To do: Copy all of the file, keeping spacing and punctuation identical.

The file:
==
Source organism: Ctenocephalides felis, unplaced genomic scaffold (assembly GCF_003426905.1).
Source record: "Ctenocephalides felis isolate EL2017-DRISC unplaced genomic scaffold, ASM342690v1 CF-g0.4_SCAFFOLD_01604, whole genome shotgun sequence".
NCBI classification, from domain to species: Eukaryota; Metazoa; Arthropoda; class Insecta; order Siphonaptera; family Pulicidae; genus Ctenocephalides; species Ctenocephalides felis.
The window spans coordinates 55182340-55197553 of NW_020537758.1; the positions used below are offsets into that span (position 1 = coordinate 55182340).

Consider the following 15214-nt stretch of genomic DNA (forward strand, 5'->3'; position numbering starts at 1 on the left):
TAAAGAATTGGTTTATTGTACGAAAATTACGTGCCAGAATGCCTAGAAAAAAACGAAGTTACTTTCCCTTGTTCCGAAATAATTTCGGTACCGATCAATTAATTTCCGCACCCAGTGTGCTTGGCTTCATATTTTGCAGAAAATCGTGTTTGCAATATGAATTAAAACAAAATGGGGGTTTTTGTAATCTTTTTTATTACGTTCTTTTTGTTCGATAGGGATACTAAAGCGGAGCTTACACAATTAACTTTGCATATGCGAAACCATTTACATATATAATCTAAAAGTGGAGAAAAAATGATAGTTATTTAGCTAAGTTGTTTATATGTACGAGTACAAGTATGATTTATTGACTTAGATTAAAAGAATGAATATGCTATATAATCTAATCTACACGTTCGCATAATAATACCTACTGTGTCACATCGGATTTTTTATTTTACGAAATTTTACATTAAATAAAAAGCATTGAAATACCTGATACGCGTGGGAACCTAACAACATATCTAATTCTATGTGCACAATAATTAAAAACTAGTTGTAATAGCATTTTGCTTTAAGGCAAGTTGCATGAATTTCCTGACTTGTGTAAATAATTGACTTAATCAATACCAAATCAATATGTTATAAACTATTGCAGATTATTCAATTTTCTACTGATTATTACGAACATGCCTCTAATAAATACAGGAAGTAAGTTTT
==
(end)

Source organism: Ctenocephalides felis, unplaced genomic scaffold (assembly GCF_003426905.1).
Source record: "Ctenocephalides felis isolate EL2017-DRISC unplaced genomic scaffold, ASM342690v1 CF-g0.4_SCAFFOLD_01604, whole genome shotgun sequence".
NCBI classification, from domain to species: Eukaryota; Metazoa; Arthropoda; class Insecta; order Siphonaptera; family Pulicidae; genus Ctenocephalides; species Ctenocephalides felis.
The window spans coordinates 55182340-55197553 of NW_020537758.1; the positions used below are offsets into that span (position 1 = coordinate 55182340).

Consider the following 15214-nt stretch of genomic DNA (forward strand, 5'->3'; position numbering starts at 1 on the left):
TAAAGAATTGGTTTATTGTACGAAAATTACGTGCCAGAATGCCTAGAAAAAAACGAAGTTACTTTCCCTTGTTCCGAAATAATTTCGGTACCGATCAATTAATTTCCGCACCCAGTGTGCTTGGCTTCATATTTTGCAGAAAATCGTGTTTGCAATATGAATTAAAACAAAATGGGGGTTTTTGTAATCTTTTTTATTACGTTCTTTTTGTTCGATAGGGATACTAAAGCGGAGCTTACACAATTAACTTTGCATATGCGAAACCATTTACATATATAATCTAAAAGTGGAGAAAAAATGATAGTTATTTAGCTAAGTTGTTTATATGTACGAGTACAAGTATGATTTATTGACTTAGATTAAAAGAATGAATATGCTATATAATCTAATCTACACGTTCGCATAATAATACCTACTGTGTCACATCGGATTTTTTATTTTACGAAATTTTACATTAAATAAAAAGCATTGAAATACCTGATACGCGTGGGAACCTAACAACATATCTAATTCTATGTGCACAATAATTAAAAACTAGTTGTAATAGCATTTTGCTTTAAGGCAAGTTGCATGAATTTCCTGACTTGTGTAAATAATTGACTTAATCAATACCAAATCAATATGTTATAAACTATTGCAGATTATTCAATTTTCTACTGATTATTACGAACATGCCTCTAATAAATACAGGAAGTAAGTTTT